I wonder if something of spiritual trans. observing disposition on the part of the parency is not typified in the golden- shopkeeper,— allowing, as they do, talk blonde organization. There are a great with passers-by, yet keeping off such as many little creatures,-many small fishes, have not the excuse of business to cross for instance,- that are literally transpar- the threshold. On the door-posts, at ent, with the exception of some of the either side, above the half-door, hung internal organs. The heart can be seen certain perennial articles of merchandise, beating as if in a case of clouded crystal. of which my memory still has hanging fully, and is patient of the bit and of the man of genius, and very likely do not whip. But genius is always impatient want to know any more. For a divine of its harness; its wild blood makes it instinct, such as drives the goose southhard to train.

ward and the poet heavenward, is a hard Talent seems, at first, in one sense, thing to manage, and proves too strong higher than genius, - namely, that it is for many whom it possesses. It must more uniformly and absolutely submitted have been a terrible thing to have a to the will, and therefore more distinctly friend like Chatterton or Burns. And human in its character. Genius, on the here is a being who certainly has more other hand, is much more like those in- than talent, at once poet and artist in stincts which govern the admirable move- tendency, if not yet fairly developed,

ments of the lower creatures, and there- a woman, too ;-and genius grafted on fore seems to have something of the low- womanhood is like to overgrow it and er or animal character. A goose flies by break its stem, as you may see a grafted a chart which the Royal Geographical fruit-tree spreading over the stock which Society could not mend. A poet, like cannot keep pace with its evolution. the goose, sails without visible landmarks I think now you know something of to unexplored regions of truth, which phi- this young person. She wants nothing losophy has yet to lay down on its atlas. but an atmosphere to expand in. Now The philosopher gets his track by obser- and then one meets with a nature for vation; the poet trusts to his inner sense, which our hard, practical New England and makes the straighter and swifter line. life is obviously utterly incompetent. It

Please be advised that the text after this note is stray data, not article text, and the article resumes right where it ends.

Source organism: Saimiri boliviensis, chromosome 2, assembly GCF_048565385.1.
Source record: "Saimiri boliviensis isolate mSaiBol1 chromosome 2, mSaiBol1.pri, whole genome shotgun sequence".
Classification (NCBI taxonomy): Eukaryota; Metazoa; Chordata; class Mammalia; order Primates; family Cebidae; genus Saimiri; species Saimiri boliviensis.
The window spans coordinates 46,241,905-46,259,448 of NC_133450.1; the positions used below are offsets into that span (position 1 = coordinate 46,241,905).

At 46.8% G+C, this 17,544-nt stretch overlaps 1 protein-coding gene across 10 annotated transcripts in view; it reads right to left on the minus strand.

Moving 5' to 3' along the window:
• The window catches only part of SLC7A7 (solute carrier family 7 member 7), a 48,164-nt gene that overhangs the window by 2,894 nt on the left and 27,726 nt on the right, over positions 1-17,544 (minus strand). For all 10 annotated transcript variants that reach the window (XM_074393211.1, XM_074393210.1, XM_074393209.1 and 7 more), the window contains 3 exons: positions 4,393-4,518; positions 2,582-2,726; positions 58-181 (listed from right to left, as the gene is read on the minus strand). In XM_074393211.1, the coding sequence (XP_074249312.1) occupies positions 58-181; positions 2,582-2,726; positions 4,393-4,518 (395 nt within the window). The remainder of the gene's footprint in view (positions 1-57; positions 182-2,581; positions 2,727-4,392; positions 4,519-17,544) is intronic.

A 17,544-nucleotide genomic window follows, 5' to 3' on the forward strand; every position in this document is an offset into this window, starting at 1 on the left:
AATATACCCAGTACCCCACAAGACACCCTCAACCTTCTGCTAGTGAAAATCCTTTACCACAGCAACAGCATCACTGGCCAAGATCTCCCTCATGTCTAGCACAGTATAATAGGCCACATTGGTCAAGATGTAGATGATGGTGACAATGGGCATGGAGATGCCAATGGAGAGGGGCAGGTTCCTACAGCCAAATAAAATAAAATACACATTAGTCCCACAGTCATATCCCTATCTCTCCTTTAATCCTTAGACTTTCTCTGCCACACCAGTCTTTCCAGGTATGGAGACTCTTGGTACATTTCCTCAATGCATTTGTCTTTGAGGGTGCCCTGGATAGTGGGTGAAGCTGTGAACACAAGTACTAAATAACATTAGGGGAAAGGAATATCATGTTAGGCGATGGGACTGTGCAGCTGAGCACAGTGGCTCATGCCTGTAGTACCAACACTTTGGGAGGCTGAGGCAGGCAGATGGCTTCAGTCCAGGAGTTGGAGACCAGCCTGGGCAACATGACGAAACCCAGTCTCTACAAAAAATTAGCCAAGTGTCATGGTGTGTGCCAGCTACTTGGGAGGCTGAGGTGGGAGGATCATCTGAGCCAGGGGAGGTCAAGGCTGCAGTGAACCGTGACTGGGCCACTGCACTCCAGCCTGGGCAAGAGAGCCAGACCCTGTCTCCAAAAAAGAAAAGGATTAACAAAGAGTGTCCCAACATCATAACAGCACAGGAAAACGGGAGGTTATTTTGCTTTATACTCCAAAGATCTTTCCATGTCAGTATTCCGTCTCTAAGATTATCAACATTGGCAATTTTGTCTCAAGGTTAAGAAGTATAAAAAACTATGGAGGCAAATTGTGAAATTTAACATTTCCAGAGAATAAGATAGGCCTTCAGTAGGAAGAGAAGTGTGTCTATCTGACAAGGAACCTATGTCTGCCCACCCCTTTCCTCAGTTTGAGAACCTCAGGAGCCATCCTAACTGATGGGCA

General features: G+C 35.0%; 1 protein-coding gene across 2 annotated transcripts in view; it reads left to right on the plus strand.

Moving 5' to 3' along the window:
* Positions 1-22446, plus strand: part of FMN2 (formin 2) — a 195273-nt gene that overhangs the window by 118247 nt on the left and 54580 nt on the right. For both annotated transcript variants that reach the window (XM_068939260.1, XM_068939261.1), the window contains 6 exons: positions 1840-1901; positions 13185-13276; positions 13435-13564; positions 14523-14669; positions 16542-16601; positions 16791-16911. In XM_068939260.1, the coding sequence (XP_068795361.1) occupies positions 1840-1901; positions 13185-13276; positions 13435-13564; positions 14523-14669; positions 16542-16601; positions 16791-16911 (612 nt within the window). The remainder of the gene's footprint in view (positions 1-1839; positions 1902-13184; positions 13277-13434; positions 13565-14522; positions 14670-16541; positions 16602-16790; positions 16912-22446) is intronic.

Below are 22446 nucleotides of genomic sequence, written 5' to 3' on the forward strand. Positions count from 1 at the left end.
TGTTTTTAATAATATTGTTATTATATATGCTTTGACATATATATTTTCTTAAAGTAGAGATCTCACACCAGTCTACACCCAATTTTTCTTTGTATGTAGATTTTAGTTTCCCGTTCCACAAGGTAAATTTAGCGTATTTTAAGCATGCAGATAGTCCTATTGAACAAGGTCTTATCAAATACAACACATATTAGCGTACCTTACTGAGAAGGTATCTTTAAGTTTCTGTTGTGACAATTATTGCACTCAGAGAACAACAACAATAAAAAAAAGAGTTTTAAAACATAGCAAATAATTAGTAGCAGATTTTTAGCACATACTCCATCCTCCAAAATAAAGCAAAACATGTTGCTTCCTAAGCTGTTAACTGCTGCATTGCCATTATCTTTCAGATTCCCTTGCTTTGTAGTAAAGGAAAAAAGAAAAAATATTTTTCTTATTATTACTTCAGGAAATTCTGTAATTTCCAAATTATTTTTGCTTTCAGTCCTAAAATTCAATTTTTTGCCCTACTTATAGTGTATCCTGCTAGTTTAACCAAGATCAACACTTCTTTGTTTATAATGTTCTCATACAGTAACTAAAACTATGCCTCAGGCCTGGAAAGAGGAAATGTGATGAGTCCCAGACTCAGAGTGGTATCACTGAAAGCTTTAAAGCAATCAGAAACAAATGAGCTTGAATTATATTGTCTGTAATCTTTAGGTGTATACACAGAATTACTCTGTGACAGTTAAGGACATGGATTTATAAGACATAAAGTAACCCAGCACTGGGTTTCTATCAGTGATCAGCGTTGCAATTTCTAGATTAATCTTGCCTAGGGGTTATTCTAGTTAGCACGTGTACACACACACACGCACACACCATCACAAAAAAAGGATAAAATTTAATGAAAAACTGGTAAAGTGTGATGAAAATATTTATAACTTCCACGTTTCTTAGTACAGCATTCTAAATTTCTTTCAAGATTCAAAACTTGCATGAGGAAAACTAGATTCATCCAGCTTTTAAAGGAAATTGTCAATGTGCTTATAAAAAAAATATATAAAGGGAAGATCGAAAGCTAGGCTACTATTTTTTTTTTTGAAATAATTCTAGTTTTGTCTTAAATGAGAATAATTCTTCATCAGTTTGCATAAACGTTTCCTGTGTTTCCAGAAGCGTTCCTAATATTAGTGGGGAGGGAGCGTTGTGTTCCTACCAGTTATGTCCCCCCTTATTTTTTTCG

And yet, to look at it in another light, comes up, as a Southern seed, dropped by is not even the lowest instinct more tru. accident in one of our gardens, finds itly divine than any voluntary human act self trying to grow and blow into flower done by the suggestion of reason? What among the homely roots and the hardy is a bee's architecture but an unobstruct- shrubs that surround it. There is no ed divine thought ? - what is a builder's question that certain persons who are approximative rule but an obstructed born among us find themselves many thought of the Creator, a mutilated and degrees too far north. Tropical by orimperfect copy of some absolute rule ganization, they cannot fight for life with Divine Wisdom has established, trans- our eastern and northwestern breezes mitted through a human soul as an im- without losing the color and fragrance age through clouded glass ?

into which their lives would have blosTalent is a very common family-trait; somed in the latitude of myrtles and genius belongs rather to individuals ;- oranges. Strange effects are produced just as you find one giant or one dwarf by suffering any living thing to be dein a family, but rarely a whole brood of veloped under conditions such as Na